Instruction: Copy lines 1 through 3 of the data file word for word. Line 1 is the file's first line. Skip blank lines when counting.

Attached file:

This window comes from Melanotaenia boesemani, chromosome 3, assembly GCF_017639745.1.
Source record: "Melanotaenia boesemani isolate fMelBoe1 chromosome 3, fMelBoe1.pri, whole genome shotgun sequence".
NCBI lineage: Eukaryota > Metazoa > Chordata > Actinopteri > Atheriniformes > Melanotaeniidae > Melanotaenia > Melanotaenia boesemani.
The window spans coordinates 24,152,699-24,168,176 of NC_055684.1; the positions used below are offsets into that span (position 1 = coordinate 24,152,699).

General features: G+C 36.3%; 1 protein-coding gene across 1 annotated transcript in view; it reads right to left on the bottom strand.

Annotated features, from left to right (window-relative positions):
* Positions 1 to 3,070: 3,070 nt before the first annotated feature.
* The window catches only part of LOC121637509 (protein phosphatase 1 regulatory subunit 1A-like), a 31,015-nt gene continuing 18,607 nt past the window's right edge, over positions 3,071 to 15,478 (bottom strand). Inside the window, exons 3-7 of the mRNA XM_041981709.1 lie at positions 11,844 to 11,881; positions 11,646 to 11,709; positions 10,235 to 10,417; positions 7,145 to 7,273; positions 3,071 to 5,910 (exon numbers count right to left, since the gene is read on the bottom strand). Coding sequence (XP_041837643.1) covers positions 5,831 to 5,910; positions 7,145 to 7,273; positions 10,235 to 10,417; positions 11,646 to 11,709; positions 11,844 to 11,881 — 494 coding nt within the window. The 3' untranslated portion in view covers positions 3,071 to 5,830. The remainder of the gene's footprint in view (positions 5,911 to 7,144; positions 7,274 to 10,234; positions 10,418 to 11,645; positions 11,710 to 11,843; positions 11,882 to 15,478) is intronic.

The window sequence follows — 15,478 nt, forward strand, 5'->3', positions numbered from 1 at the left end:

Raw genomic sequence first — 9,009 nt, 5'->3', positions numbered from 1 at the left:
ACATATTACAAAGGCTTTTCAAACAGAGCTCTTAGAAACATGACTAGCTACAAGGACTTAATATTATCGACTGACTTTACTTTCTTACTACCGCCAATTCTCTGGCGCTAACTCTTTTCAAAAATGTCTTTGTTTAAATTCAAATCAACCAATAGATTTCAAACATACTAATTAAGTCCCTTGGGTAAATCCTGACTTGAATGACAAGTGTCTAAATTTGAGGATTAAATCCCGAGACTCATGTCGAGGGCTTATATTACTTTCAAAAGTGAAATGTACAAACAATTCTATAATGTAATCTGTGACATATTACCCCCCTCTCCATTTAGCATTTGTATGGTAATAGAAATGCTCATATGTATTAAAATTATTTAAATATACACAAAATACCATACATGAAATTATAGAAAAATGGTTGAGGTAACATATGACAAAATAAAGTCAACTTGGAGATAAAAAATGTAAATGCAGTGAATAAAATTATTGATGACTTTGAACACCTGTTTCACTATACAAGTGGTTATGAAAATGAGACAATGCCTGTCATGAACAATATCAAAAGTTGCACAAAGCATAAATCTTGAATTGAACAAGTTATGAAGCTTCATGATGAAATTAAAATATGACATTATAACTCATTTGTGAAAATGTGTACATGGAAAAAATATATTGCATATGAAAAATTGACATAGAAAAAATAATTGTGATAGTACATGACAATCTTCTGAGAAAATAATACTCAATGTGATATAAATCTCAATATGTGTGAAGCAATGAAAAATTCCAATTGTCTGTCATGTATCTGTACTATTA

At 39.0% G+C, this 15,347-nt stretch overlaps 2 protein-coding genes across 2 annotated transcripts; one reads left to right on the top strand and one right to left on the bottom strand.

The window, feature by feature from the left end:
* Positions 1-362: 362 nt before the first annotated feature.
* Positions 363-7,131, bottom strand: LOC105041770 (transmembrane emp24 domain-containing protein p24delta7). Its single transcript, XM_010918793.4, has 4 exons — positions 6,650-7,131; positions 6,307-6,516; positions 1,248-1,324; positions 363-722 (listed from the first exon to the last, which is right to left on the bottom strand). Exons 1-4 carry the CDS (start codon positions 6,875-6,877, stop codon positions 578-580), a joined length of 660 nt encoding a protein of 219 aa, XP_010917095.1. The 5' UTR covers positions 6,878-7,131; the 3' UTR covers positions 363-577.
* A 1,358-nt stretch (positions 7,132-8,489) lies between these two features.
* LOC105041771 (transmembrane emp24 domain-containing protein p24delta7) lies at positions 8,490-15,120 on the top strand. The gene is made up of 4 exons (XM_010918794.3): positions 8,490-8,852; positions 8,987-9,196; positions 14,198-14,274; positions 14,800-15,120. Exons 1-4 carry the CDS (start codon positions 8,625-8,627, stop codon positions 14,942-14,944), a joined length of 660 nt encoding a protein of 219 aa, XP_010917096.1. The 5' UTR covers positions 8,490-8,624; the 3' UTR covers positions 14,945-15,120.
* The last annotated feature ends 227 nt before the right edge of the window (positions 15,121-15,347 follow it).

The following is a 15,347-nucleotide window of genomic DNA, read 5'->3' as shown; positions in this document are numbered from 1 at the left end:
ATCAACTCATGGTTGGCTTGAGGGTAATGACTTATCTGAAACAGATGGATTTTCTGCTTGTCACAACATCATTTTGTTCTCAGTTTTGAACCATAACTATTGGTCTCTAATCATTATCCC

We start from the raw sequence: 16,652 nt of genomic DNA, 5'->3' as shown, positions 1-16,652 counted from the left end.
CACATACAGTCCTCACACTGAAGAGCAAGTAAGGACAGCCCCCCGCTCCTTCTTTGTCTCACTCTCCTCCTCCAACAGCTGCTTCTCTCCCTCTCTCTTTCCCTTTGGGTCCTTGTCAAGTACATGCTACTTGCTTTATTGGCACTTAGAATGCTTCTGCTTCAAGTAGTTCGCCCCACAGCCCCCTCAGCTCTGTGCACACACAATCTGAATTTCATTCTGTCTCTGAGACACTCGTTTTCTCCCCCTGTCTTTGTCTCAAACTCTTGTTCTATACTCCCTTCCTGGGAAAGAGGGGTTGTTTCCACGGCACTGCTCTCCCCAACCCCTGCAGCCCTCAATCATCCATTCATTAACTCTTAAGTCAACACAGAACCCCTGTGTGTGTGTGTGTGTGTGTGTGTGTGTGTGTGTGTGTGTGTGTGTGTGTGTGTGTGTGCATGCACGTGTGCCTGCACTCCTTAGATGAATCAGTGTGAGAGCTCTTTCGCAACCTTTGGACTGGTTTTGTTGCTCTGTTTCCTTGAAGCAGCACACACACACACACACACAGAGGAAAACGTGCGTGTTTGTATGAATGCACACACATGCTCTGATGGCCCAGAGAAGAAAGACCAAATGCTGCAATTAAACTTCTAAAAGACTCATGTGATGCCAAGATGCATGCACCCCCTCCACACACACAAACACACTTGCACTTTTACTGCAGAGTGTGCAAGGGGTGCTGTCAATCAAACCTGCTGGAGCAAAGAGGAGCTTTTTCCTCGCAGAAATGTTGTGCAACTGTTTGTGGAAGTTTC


This window comes from Melanotaenia boesemani, chromosome 3, assembly GCF_017639745.1.
Source record: "Melanotaenia boesemani isolate fMelBoe1 chromosome 3, fMelBoe1.pri, whole genome shotgun sequence".
NCBI lineage: Eukaryota > Metazoa > Chordata > Actinopteri > Atheriniformes > Melanotaeniidae > Melanotaenia > Melanotaenia boesemani.